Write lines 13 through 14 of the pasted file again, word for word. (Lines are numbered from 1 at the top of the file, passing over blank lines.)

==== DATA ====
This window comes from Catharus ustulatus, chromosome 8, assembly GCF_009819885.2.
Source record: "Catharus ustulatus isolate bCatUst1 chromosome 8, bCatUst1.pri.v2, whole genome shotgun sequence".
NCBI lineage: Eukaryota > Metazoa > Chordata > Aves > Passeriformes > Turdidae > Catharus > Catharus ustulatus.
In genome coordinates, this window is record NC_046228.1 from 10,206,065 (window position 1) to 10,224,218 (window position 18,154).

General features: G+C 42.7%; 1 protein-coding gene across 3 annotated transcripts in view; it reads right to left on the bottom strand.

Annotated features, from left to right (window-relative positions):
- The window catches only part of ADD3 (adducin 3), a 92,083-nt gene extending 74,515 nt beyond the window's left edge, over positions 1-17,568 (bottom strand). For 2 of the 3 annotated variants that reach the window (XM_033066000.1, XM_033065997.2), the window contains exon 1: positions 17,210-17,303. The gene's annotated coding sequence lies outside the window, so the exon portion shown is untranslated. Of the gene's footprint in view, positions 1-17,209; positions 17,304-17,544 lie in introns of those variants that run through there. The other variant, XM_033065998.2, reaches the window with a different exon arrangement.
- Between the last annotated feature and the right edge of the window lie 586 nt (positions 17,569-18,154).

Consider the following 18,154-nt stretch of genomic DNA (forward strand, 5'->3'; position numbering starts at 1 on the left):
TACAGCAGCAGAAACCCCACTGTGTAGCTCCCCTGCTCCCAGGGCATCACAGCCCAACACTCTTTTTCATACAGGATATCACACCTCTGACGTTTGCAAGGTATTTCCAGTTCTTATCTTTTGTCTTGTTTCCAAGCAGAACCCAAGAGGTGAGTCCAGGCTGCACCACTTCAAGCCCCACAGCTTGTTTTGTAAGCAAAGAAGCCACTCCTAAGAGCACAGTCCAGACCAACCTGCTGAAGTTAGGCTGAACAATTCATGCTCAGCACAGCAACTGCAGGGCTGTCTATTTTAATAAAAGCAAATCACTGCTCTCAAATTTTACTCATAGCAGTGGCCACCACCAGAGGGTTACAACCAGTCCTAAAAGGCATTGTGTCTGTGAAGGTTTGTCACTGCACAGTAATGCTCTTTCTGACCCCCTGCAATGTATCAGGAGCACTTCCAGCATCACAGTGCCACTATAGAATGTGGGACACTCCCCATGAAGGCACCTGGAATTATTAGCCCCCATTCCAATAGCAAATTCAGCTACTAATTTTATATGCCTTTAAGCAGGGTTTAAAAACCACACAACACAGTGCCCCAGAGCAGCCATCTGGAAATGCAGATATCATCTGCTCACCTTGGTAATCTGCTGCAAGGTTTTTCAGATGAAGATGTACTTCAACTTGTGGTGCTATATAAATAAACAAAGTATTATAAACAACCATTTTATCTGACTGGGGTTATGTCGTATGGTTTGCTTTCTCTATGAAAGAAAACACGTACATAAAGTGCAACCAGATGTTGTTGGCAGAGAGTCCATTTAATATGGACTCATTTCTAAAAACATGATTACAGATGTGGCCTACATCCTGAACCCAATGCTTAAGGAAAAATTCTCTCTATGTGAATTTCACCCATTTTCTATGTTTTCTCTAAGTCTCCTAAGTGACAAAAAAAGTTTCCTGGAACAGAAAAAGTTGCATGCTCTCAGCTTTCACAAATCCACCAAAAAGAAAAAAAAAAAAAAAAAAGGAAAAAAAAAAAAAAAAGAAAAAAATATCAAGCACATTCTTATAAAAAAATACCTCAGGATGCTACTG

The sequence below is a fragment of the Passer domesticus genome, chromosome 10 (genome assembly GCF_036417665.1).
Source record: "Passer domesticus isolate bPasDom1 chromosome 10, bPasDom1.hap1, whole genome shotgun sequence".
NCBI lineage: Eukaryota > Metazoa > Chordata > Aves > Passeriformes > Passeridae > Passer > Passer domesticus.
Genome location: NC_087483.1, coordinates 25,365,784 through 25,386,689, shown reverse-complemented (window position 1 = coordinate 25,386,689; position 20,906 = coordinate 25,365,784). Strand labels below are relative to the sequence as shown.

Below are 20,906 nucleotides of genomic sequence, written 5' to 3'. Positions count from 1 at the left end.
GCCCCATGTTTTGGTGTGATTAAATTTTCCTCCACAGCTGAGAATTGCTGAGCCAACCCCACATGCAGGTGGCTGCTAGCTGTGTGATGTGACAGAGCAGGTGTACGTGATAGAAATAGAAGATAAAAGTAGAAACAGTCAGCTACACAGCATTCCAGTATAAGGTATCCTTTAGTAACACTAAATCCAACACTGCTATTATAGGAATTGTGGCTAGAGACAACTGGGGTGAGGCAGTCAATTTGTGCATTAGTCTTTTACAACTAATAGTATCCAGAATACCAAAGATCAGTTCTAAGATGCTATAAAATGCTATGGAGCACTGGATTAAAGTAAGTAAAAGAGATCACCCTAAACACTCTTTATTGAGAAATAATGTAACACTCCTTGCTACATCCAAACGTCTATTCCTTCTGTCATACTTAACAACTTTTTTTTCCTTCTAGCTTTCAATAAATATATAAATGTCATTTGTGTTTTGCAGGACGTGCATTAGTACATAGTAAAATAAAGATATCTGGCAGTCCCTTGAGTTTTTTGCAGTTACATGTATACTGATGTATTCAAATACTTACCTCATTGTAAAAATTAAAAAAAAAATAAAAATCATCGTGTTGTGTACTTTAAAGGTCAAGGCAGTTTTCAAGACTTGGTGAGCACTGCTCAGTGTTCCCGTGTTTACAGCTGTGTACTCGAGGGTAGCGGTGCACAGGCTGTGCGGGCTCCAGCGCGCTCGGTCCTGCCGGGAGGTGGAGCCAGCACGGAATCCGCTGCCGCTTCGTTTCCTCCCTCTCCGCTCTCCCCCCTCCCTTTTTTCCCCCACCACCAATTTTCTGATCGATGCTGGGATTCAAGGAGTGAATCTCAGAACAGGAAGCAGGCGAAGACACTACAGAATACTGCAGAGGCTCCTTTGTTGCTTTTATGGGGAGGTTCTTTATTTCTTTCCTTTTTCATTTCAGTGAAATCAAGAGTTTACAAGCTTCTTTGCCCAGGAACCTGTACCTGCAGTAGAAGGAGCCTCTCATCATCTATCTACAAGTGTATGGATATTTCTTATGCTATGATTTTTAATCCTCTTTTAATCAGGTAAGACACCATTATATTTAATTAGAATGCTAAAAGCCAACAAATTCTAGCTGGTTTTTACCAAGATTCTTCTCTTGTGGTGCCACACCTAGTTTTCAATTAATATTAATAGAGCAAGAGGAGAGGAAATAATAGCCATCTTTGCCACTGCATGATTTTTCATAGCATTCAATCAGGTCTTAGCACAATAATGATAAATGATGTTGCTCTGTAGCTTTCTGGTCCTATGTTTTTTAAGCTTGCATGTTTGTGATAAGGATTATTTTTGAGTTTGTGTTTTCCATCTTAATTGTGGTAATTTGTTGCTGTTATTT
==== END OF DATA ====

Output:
NCBI lineage: Eukaryota > Metazoa > Chordata > Aves > Passeriformes > Passeridae > Passer > Passer domesticus.
Genome location: NC_087483.1, coordinates 25,365,784 through 25,386,689, shown reverse-complemented (window position 1 = coordinate 25,386,689; position 20,906 = coordinate 25,365,784). Strand labels below are relative to the sequence as shown.